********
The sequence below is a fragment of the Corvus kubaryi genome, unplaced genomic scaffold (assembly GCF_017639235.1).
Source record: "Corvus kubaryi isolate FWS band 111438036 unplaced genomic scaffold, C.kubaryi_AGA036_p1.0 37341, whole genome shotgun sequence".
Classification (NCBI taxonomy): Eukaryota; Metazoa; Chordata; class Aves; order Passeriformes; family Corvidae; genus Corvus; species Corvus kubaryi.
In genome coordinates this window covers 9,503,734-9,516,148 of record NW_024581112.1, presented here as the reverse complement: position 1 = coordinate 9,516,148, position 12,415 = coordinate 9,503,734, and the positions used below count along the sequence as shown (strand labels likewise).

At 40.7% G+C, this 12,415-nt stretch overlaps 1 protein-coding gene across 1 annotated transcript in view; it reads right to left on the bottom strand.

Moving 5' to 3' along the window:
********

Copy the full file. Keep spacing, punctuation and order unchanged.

The sequence below is a fragment of the Corvus kubaryi genome, unplaced genomic scaffold (assembly GCF_017639235.1).
Source record: "Corvus kubaryi isolate FWS band 111438036 unplaced genomic scaffold, C.kubaryi_AGA036_p1.0 37341, whole genome shotgun sequence".
Classification (NCBI taxonomy): Eukaryota; Metazoa; Chordata; class Aves; order Passeriformes; family Corvidae; genus Corvus; species Corvus kubaryi.
In genome coordinates this window covers 9,503,734-9,516,148 of record NW_024581112.1, presented here as the reverse complement: position 1 = coordinate 9,516,148, position 12,415 = coordinate 9,503,734, and the positions used below count along the sequence as shown (strand labels likewise).

At 40.7% G+C, this 12,415-nt stretch overlaps 1 protein-coding gene across 1 annotated transcript in view; it reads right to left on the bottom strand.

Moving 5' to 3' along the window: